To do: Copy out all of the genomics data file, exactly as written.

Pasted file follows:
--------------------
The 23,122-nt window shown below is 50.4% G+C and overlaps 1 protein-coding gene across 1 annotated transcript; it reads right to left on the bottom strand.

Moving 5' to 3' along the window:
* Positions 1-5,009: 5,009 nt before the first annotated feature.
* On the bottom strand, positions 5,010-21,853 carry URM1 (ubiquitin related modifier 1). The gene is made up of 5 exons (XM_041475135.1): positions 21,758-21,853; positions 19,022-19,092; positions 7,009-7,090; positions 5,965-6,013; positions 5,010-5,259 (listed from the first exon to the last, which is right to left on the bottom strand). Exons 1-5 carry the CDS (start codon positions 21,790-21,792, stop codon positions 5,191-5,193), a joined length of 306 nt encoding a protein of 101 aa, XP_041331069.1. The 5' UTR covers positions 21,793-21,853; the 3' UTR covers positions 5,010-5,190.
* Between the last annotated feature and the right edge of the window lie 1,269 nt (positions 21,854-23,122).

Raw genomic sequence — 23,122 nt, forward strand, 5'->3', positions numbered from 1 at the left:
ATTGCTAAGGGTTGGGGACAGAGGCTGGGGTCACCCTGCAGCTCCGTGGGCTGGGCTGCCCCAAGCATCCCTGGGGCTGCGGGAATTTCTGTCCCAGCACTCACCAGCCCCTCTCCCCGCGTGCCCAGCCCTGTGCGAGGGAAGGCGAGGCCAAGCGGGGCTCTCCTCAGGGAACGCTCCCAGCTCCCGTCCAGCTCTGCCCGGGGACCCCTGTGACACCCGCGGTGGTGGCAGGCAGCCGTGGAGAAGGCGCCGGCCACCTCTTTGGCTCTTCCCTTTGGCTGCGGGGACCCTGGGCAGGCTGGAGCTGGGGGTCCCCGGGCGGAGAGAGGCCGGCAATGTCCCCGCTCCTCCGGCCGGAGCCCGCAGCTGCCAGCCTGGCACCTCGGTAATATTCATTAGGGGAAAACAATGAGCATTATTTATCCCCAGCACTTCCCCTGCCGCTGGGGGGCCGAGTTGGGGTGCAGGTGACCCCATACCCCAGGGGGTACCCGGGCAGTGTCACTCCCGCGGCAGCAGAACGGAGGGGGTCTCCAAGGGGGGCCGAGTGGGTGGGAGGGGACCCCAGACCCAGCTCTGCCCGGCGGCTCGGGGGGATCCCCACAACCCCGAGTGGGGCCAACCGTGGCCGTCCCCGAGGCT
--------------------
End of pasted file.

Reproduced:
The 23,122-nt window shown below is 50.4% G+C and overlaps 1 protein-coding gene across 1 annotated transcript; it reads right to left on the bottom strand.

Moving 5' to 3' along the window:
* Positions 1-5,009: 5,009 nt before the first annotated feature.
* On the bottom strand, positions 5,010-21,853 carry URM1 (ubiquitin related modifier 1). The gene is made up of 5 exons (XM_041475135.1): positions 21,758-21,853; positions 19,022-19,092; positions 7,009-7,090; positions 5,965-6,013; positions 5,010-5,259 (listed from the first exon to the last, which is right to left on the bottom strand). Exons 1-5 carry the CDS (start codon positions 21,790-21,792, stop codon positions 5,191-5,193), a joined length of 306 nt encoding a protein of 101 aa, XP_041331069.1. The 5' UTR covers positions 21,793-21,853; the 3' UTR covers positions 5,010-5,190.
* Between the last annotated feature and the right edge of the window lie 1,269 nt (positions 21,854-23,122).

Raw genomic sequence — 23,122 nt, forward strand, 5'->3', positions numbered from 1 at the left:
ATTGCTAAGGGTTGGGGACAGAGGCTGGGGTCACCCTGCAGCTCCGTGGGCTGGGCTGCCCCAAGCATCCCTGGGGCTGCGGGAATTTCTGTCCCAGCACTCACCAGCCCCTCTCCCCGCGTGCCCAGCCCTGTGCGAGGGAAGGCGAGGCCAAGCGGGGCTCTCCTCAGGGAACGCTCCCAGCTCCCGTCCAGCTCTGCCCGGGGACCCCTGTGACACCCGCGGTGGTGGCAGGCAGCCGTGGAGAAGGCGCCGGCCACCTCTTTGGCTCTTCCCTTTGGCTGCGGGGACCCTGGGCAGGCTGGAGCTGGGGGTCCCCGGGCGGAGAGAGGCCGGCAATGTCCCCGCTCCTCCGGCCGGAGCCCGCAGCTGCCAGCCTGGCACCTCGGTAATATTCATTAGGGGAAAACAATGAGCATTATTTATCCCCAGCACTTCCCCTGCCGCTGGGGGGCCGAGTTGGGGTGCAGGTGACCCCATACCCCAGGGGGTACCCGGGCAGTGTCACTCCCGCGGCAGCAGAACGGAGGGGGTCTCCAAGGGGGGCCGAGTGGGTGGGAGGGGACCCCAGACCCAGCTCTGCCCGGCGGCTCGGGGGGATCCCCACAACCCCGAGTGGGGCCAACCGTGGCCGTCCCCGAGGCT